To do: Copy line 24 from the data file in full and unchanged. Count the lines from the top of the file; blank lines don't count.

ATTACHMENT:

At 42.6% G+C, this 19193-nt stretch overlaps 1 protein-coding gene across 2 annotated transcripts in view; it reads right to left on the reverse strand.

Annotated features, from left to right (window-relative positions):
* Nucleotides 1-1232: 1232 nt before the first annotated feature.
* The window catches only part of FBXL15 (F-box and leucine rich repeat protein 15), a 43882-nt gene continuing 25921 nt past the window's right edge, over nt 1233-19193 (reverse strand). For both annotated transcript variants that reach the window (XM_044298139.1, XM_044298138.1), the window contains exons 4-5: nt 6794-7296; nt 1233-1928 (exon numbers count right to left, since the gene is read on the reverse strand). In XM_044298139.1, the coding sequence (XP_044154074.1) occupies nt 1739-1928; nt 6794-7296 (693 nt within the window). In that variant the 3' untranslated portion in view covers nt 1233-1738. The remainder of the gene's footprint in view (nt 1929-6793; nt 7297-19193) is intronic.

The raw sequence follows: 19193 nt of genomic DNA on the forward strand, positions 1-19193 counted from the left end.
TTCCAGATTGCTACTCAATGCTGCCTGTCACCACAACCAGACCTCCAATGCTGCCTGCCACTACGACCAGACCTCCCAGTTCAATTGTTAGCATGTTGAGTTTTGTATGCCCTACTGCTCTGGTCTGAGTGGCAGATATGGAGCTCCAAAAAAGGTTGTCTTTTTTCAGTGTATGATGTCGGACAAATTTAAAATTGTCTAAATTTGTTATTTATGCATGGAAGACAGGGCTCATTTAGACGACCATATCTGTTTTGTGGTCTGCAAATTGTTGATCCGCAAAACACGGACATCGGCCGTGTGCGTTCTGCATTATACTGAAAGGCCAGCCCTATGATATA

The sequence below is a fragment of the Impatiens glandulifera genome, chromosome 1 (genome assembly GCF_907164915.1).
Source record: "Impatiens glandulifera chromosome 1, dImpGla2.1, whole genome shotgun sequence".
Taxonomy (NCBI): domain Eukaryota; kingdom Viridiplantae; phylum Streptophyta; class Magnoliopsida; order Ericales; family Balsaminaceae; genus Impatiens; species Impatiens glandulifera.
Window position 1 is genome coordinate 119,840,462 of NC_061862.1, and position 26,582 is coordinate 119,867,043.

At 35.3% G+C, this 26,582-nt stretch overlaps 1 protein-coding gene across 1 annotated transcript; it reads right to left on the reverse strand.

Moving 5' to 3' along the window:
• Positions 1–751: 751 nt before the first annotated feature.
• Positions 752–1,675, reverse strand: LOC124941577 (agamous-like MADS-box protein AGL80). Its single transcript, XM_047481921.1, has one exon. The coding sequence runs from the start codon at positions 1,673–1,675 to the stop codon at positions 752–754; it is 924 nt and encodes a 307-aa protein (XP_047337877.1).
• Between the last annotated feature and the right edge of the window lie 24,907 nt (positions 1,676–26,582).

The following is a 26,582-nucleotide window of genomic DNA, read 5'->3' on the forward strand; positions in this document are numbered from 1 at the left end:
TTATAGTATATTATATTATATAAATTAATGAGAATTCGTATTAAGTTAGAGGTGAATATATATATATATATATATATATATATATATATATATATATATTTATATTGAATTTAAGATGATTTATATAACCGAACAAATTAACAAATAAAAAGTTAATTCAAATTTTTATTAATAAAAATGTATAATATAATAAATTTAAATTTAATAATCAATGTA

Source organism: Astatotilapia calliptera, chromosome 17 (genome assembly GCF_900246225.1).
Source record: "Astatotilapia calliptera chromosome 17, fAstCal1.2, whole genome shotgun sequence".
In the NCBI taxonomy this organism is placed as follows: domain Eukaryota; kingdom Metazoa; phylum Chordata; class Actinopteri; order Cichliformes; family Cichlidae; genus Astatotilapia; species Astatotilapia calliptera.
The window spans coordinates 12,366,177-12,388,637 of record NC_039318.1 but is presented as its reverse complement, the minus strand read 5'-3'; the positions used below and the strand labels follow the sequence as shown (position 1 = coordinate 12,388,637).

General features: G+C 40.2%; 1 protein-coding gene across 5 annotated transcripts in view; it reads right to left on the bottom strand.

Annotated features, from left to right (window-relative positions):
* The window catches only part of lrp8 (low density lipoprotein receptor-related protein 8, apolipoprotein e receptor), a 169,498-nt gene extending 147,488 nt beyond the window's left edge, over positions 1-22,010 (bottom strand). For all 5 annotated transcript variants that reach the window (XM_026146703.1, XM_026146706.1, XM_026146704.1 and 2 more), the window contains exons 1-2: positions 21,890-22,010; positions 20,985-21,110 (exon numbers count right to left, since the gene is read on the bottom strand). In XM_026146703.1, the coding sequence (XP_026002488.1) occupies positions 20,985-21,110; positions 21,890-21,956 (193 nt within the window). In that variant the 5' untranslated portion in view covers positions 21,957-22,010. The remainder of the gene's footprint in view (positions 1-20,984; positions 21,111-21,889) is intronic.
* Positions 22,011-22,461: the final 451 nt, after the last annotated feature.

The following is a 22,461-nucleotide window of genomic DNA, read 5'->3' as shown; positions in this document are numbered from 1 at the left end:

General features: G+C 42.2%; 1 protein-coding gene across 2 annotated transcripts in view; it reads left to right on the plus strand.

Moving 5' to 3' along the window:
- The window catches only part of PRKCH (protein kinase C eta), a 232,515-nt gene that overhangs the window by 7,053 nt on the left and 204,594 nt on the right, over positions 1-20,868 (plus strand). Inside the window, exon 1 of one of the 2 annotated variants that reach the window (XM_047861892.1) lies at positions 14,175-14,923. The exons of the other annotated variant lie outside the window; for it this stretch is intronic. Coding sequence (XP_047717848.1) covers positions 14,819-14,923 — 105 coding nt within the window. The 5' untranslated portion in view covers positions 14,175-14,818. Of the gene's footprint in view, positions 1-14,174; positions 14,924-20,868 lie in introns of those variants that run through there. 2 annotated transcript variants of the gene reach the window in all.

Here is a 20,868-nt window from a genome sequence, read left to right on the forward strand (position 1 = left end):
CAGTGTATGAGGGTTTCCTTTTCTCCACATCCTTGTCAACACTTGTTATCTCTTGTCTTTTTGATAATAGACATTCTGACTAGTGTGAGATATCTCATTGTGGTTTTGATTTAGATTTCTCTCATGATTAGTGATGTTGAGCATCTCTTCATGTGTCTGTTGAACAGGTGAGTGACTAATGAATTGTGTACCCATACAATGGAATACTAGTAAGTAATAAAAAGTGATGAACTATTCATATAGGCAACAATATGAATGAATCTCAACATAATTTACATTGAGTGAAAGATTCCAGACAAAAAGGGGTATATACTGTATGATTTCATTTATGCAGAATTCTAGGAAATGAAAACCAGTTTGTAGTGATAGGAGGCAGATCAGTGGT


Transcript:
* The window catches only part of lrp8 (low density lipoprotein receptor-related protein 8, apolipoprotein e receptor), a 169,498-nt gene extending 147,488 nt beyond the window's left edge, over positions 1-22,010 (bottom strand). For all 5 annotated transcript variants that reach the window (XM_026146703.1, XM_026146706.1, XM_026146704.1 and 2 more), the window contains exons 1-2: positions 21,890-22,010; positions 20,985-21,110 (exon numbers count right to left, since the gene is read on the bottom strand). In XM_026146703.1, the coding sequence (XP_026002488.1) occupies positions 20,985-21,110; positions 21,890-21,956 (193 nt within the window). In that variant the 5' untranslated portion in view covers positions 21,957-22,010. The remainder of the gene's footprint in view (positions 1-20,984; positions 21,111-21,889) is intronic.